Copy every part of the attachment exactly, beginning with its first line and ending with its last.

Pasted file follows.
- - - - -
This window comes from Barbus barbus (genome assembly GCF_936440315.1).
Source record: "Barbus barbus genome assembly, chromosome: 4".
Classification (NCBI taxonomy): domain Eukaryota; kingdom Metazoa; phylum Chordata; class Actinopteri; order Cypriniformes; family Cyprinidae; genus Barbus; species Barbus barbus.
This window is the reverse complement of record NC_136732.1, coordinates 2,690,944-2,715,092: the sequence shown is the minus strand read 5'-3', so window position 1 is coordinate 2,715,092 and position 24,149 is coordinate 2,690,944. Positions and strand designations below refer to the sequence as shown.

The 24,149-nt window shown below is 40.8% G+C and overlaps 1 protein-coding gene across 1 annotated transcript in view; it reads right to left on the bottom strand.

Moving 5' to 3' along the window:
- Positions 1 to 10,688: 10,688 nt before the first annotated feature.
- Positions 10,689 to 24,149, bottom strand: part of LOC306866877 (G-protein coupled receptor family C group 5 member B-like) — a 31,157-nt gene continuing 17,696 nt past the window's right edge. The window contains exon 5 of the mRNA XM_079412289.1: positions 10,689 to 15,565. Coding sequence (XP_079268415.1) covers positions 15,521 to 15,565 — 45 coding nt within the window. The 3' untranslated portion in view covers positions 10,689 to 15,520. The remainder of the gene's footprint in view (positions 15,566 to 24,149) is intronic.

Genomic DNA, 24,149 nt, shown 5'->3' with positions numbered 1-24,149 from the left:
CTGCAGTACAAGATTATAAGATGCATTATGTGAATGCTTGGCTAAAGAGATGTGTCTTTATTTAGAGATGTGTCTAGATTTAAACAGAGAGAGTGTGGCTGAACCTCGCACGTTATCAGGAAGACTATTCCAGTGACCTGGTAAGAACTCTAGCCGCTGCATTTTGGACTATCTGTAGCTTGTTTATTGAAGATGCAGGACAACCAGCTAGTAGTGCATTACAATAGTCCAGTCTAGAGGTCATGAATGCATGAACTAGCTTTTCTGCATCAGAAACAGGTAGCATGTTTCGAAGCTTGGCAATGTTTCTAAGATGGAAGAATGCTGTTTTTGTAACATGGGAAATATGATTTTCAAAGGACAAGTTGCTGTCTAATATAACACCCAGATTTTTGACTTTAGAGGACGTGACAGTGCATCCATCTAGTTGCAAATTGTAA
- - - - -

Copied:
This window comes from Barbus barbus (genome assembly GCF_936440315.1).
Source record: "Barbus barbus genome assembly, chromosome: 4".
Classification (NCBI taxonomy): domain Eukaryota; kingdom Metazoa; phylum Chordata; class Actinopteri; order Cypriniformes; family Cyprinidae; genus Barbus; species Barbus barbus.
This window is the reverse complement of record NC_136732.1, coordinates 2,690,944-2,715,092: the sequence shown is the minus strand read 5'-3', so window position 1 is coordinate 2,715,092 and position 24,149 is coordinate 2,690,944. Positions and strand designations below refer to the sequence as shown.

The 24,149-nt window shown below is 40.8% G+C and overlaps 1 protein-coding gene across 1 annotated transcript in view; it reads right to left on the bottom strand.

Moving 5' to 3' along the window:
- Positions 1 to 10,688: 10,688 nt before the first annotated feature.
- Positions 10,689 to 24,149, bottom strand: part of LOC306866877 (G-protein coupled receptor family C group 5 member B-like) — a 31,157-nt gene continuing 17,696 nt past the window's right edge. The window contains exon 5 of the mRNA XM_079412289.1: positions 10,689 to 15,565. Coding sequence (XP_079268415.1) covers positions 15,521 to 15,565 — 45 coding nt within the window. The 3' untranslated portion in view covers positions 10,689 to 15,520. The remainder of the gene's footprint in view (positions 15,566 to 24,149) is intronic.

Genomic DNA, 24,149 nt, shown 5'->3' with positions numbered 1-24,149 from the left:
CTGCAGTACAAGATTATAAGATGCATTATGTGAATGCTTGGCTAAAGAGATGTGTCTTTATTTAGAGATGTGTCTAGATTTAAACAGAGAGAGTGTGGCTGAACCTCGCACGTTATCAGGAAGACTATTCCAGTGACCTGGTAAGAACTCTAGCCGCTGCATTTTGGACTATCTGTAGCTTGTTTATTGAAGATGCAGGACAACCAGCTAGTAGTGCATTACAATAGTCCAGTCTAGAGGTCATGAATGCATGAACTAGCTTTTCTGCATCAGAAACAGGTAGCATGTTTCGAAGCTTGGCAATGTTTCTAAGATGGAAGAATGCTGTTTTTGTAACATGGGAAATATGATTTTCAAAGGACAAGTTGCTGTCTAATATAACACCCAGATTTTTGACTTTAGAGGACGTGACAGTGCATCCATCTAGTTGCAAATTGTAA